Logistics Outsourcing to Grow by 33%

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Analytiqa’s latest research, “Western European Logistics 2007” reveals that spending on logistics services across the Automotive, Consumer, Pharmaceutical, Retail and Technology industries is set to increase by EUR 30 billion over the next five years as the size of outsourced logistics market grows by 33%.

Analytiqa’s latest research, “Western European Logistics 2007” reveals that spending on logistics services across the Automotive, Consumer, Pharmaceutical, Retail and Technology industries is set to increase by EUR 30 billion over the next five years as the size of outsourced logistics market grows by 33%.

However, Analytiqa’s research warns third party logistics providers (3PLs) that opportunities must be earned as they will no longer be able to simply rely on greater outsourcing penetration and sustained margins to recognise growth.

Country and sector specific opportunities drive market growth

As supply chains extend across Europe and around the globe, so managing those chains requires greater focus. Where a manufacturer or retailer once considered itself to have competency in managing the flow of goods within a country so today, managing the same flow across several countries, often under pressure from just-in-time processes, becomes that much more demanding.

Analytiqa forecasts significant growth in logistics spend in Western Europe over the next five years. For 3PLs to gain an increasing share of this market they must become more closely aligned to their customers and demonstrate greater understanding of the differences in both national cultures and regional market characteristics.

Logistics markets vary by just about every measure available – size, growth, supply chain complexity, outsourcing culture and sophistication. What works in the UK may not work for customers at present in Spain, whilst opportunities for 3PLs in Pharmaceutical markets are very different from those in the Automotive sector.

Growth brings higher service expectations

Nowhere is this more apparent than in Western European Retail markets, where logistics spend is set to grow by EUR15.7 billion over the next five years. Not all of this will go to 3PLs, however, as a number of retailers are bringing logistics services back in-house.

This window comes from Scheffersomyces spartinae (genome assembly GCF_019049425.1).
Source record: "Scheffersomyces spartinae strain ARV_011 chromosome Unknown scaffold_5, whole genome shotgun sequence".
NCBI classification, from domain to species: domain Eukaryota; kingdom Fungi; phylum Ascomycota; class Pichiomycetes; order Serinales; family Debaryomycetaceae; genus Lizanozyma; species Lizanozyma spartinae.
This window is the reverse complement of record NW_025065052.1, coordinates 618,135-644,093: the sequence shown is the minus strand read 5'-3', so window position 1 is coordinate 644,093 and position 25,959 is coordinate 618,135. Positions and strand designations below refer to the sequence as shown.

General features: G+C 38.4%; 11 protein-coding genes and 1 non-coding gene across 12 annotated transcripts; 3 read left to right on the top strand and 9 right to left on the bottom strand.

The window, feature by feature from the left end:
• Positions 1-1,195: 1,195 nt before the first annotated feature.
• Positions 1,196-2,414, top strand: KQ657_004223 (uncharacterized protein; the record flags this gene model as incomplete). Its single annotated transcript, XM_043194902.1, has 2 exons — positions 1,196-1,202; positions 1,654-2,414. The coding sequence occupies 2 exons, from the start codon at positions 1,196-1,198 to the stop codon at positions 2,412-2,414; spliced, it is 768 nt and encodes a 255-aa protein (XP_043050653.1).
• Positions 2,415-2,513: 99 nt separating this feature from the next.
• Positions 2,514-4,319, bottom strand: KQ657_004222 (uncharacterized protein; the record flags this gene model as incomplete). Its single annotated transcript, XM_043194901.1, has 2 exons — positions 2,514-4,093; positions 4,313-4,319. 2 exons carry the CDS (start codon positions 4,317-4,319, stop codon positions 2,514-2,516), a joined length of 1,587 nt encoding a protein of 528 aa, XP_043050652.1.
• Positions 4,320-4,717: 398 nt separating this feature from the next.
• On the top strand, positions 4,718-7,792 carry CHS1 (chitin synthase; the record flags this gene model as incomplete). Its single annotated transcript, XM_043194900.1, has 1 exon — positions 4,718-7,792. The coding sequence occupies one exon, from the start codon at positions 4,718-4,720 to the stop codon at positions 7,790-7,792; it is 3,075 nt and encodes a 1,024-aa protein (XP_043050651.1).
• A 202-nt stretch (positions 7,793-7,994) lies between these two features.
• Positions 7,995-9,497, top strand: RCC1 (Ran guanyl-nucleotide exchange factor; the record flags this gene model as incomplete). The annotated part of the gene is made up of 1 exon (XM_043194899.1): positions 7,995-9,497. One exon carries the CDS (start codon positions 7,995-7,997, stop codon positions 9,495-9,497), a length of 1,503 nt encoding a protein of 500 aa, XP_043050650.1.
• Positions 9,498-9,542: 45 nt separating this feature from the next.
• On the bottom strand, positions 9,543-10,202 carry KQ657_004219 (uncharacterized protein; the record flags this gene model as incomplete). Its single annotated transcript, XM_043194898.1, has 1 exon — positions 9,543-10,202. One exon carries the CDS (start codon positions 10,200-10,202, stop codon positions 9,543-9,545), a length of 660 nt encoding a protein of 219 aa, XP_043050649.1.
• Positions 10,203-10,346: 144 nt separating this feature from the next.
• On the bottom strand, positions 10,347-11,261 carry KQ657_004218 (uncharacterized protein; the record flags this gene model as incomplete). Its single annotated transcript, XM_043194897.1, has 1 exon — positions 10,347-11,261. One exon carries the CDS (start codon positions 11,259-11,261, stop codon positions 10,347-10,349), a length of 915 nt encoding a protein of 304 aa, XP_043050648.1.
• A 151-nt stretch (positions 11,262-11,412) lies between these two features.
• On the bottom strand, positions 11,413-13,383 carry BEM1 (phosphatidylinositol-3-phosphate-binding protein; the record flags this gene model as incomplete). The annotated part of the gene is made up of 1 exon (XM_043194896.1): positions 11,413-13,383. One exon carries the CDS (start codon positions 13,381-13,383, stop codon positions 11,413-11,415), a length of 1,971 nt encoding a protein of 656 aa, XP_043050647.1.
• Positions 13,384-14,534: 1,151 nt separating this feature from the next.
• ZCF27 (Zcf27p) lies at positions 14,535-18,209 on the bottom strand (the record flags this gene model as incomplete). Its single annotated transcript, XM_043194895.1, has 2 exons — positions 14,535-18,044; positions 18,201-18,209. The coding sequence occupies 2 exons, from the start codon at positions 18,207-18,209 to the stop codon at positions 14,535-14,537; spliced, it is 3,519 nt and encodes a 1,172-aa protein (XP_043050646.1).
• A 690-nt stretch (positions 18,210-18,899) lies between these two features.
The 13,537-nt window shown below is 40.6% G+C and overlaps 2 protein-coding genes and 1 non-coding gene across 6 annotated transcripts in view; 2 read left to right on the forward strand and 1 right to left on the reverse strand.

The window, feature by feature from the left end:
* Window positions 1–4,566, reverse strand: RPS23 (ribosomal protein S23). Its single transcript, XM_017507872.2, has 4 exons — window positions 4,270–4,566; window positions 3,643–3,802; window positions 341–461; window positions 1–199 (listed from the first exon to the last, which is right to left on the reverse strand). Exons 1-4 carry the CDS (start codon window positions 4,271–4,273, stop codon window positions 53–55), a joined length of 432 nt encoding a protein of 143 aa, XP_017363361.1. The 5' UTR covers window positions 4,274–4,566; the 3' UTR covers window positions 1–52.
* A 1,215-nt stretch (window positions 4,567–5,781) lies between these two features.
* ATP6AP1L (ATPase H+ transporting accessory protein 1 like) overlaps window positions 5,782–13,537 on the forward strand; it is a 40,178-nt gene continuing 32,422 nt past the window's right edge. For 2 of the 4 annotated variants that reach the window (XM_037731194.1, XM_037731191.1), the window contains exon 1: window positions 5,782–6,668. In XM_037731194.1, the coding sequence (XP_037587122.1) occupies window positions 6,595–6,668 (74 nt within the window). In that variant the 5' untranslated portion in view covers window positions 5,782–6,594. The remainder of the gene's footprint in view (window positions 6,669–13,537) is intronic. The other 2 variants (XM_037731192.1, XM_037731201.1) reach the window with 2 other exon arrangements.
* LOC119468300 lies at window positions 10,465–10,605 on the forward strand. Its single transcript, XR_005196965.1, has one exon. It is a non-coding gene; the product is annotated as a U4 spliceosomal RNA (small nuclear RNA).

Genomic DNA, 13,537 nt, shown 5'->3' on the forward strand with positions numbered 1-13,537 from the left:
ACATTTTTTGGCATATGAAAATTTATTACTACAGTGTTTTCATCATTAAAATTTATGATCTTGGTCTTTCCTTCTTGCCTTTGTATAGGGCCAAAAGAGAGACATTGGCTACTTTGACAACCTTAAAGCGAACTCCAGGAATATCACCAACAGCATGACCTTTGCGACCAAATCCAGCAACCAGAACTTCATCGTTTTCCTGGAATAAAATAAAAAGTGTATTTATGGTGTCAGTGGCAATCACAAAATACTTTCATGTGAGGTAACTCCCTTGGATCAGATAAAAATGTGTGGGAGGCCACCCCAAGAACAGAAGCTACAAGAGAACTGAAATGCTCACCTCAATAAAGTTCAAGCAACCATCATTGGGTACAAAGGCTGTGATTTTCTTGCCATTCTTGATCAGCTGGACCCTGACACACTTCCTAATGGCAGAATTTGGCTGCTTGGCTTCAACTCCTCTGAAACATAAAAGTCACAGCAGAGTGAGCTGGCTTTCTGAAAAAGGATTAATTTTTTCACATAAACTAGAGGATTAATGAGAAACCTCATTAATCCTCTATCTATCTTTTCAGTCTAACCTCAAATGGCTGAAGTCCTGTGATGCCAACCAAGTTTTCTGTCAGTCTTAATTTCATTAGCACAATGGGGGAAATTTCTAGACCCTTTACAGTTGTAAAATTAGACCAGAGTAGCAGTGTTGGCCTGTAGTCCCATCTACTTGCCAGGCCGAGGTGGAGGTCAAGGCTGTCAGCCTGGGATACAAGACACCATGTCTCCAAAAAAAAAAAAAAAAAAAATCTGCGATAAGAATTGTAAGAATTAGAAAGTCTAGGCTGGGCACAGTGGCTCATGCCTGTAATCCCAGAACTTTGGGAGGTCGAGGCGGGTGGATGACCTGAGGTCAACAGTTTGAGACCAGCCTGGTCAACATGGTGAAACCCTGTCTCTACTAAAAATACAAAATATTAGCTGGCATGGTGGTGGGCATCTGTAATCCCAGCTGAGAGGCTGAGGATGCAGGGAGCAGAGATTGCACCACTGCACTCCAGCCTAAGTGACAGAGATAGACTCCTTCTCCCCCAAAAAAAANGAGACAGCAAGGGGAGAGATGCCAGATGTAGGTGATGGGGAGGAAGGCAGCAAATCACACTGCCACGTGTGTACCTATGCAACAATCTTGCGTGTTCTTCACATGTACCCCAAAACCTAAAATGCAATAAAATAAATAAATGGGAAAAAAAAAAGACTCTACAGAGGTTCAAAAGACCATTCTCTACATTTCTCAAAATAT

For 3PLs, growth in retail markets will be driven by both consumer demand and supply chain trends. Whilst outsourcing rates in southern European markets will continue to flourish, across the more mature northern European markets growth will come from booming online shopping trends and environmental legislation requiring the recycling of electrical products.

Within the Automotive sector, logistics outsourcing rates will continue to climb as manufacturers seek to reduce costs and increase efficiency in supply chains that extend further across Europe. By 2011, Analytiqa forecasts that logistics providers will command more than 57% of the sector’s supply chain requirements. These trends, together with tighter environmental legislation, will provide opportunities for 3PLs to win business and add value to their customers. The End-of-Life Vehicles Directive (ELV) sets rising targets for re-use, recycling and recovery across the industry.

In Consumer markets, 3PLs will look to capitalise on lengthening supply chains in Europe, as the centre of gravity for both manufacturing and European Distribution Centres moves Eastwards. Environmental legislation, and in particular the Waste Electrical and Electronic Equipment directive (WEEE) will provide innovative 3PLs, that develop (or have already developed) recycling and / or reverse logistics capabilities, an opportunity to win business and become further integrated into the operations of their customers.

Analytiqa reports that more so than most, the Technology sector has become adept at removing unnecessary stock-holdings and inventory from their supply chains. This is largely driven by the implementation of sophisticated supply chain technologies and processes. There is wider acceptance of just-in-time, build-to-order and lean processes to remove as much perceived ‘inefficiency’ from supply chains as possible. Between 2006- 2011, Analytiqa forecasts that 3PLs will extend their share to manage 58% of supply chain activity in the sector.

Whilst the Pharmaceutical industry manages one of the most complex and regulated supply chains, the outsourcing of logistics services to third parties is under-developed in Europe. There exists significant potential for expansion and service innovation in the sector, particularly in the use of RFID technology and temperature sensitive services, which will provide opportunities for 3PLs to recognise growth and market share. Analytiqa forecasts that expenditure on outsourced logistics services in the pharmaceutical sector will exceed EUR 2 billion by 2011.

UK is sophisticated, Germany is the largest, France the most challenging?